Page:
Memory of MEL cells to a previous exposure to inducer

Robert Levenson, David Housman

Research output: Contribution to journalArticle

31 Citations (Scopus)

Abstract

The mechanism of commitment of murine erythroleukemia (MEL) cells to terminal differentiation has been examined. Before a significant proportion of cells becomes committed, a lag period of at least 9 hr of exposure to inducer is observed. Cells withdrawn from inducer can reinitiate commitment without a lag when reexposed. The proportion of committed cells in a culture discontinuously exposed to inducer is identical to that in a continuously exposed culture even if withdrawal from inducer lasts for 18 hr. The ability to tolerate an interruption in the exposure has been termed "memory." The memory of a previous exposure to inducer is complete up to 18 hr. It is partially erased after 36 hr and completely erased after 72 hr. The length of time the memory persists is not affected by the length of the initial exposure to inducer. These results suggest that a cellular component necessary for the commitment event accumulates in response to inducer and that this component has a decay time on the order of 10 hr.

Original languageEnglish (US)
Pages (from-to)485-490
Number of pages6
JournalCell
Volume17
Issue number3
DOIs
StatePublished - Jan 1 1979

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Leukemia, Erythroblastic, Acute
Data storage equipment
Aptitude
Helper-Inducer T-Lymphocytes

All Science Journal Classification (ASJC) codes

  • Biochemistry, Genetics and Molecular Biology(all)

Cite this

Levenson, Robert ; Housman, David. / Memory of MEL cells to a previous exposure to inducer. In: Cell. 1979 ; Vol. 17, No. 3. pp. 485-490.
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Memory of MEL cells to a previous exposure to inducer. / Levenson, Robert; Housman, David.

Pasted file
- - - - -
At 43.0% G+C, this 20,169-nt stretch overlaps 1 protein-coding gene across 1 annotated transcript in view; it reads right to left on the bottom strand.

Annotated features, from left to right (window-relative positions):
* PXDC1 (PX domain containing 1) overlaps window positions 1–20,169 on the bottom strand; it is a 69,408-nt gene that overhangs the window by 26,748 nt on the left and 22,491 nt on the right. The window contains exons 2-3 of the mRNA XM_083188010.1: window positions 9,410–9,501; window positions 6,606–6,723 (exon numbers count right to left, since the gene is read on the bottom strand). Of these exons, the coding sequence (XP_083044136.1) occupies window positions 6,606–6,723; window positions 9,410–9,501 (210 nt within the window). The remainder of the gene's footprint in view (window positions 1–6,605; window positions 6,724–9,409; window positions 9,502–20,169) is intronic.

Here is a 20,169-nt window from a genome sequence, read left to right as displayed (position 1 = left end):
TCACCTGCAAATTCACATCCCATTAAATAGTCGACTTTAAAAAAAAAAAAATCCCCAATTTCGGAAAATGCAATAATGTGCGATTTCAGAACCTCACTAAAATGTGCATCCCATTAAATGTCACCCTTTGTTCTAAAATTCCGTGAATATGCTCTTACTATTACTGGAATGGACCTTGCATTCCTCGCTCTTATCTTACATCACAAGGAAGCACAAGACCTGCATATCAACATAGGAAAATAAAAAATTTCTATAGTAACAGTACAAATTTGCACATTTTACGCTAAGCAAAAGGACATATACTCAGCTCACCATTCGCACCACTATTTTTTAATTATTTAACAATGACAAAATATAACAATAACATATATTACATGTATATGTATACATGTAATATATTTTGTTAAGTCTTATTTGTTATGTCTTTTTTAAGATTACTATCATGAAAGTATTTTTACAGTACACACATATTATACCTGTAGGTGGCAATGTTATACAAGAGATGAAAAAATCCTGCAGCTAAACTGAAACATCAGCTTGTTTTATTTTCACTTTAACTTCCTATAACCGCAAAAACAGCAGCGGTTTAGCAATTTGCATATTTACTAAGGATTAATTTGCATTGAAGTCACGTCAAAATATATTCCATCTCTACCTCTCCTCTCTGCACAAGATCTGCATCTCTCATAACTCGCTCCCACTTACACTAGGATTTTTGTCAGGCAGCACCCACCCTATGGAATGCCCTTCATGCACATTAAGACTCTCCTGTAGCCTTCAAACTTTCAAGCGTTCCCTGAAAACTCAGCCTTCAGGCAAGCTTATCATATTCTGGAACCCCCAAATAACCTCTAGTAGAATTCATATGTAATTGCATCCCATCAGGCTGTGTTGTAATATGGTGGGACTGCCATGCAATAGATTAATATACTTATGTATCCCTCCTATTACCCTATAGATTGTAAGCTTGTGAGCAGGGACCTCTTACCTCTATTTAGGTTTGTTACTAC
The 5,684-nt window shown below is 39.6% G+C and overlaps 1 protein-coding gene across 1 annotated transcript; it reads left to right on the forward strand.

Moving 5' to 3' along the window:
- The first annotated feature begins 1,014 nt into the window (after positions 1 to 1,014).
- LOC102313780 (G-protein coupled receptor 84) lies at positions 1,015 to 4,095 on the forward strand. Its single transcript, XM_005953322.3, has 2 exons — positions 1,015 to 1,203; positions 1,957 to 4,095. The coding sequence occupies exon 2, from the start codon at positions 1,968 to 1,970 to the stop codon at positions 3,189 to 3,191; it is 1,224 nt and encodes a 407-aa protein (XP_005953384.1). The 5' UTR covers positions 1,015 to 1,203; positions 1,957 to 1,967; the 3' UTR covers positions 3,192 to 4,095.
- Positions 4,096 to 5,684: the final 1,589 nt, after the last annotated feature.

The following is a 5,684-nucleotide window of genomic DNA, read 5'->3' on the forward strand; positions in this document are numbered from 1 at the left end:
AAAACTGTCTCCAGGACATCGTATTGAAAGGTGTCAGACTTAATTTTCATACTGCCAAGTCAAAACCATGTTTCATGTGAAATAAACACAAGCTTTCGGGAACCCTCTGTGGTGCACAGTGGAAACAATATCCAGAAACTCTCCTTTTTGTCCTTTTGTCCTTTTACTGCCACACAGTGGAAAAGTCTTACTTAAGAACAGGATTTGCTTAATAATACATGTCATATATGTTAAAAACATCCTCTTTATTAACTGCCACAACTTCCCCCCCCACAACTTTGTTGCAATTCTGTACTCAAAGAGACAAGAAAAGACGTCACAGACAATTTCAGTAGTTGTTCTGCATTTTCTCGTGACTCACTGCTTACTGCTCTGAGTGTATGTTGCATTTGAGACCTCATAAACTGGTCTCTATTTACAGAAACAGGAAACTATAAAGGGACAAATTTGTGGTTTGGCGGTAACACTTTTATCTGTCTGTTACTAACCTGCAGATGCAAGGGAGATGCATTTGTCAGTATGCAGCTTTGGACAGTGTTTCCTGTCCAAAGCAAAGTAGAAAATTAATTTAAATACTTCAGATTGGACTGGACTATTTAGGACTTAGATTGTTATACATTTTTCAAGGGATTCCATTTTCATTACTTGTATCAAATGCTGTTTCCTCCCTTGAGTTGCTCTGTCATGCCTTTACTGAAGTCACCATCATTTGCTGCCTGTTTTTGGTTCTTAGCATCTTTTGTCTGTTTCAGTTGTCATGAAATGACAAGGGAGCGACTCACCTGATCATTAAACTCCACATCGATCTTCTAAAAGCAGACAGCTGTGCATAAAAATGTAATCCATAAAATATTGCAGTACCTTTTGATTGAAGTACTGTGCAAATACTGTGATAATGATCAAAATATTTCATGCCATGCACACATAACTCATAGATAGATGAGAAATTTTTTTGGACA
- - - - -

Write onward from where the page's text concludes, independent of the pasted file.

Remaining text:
In: Cell, Vol. 17, No. 3, 01.01.1979, p. 485-490.

Research output: Contribution to journalArticle

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N2 - The mechanism of commitment of murine erythroleukemia (MEL) cells to terminal differentiation has been examined. Before a significant proportion of cells becomes committed, a lag period of at least 9 hr of exposure to inducer is observed. Cells withdrawn from inducer can reinitiate commitment without a lag when reexposed. The proportion of committed cells in a culture discontinuously exposed to inducer is identical to that in a continuously exposed culture even if withdrawal from inducer lasts for 18 hr. The ability to tolerate an interruption in the exposure has been termed "memory." The memory of a previous exposure to inducer is complete up to 18 hr. It is partially erased after 36 hr and completely erased after 72 hr. The length of time the memory persists is not affected by the length of the initial exposure to inducer. These results suggest that a cellular component necessary for the commitment event accumulates in response to inducer and that this component has a decay time on the order of 10 hr.

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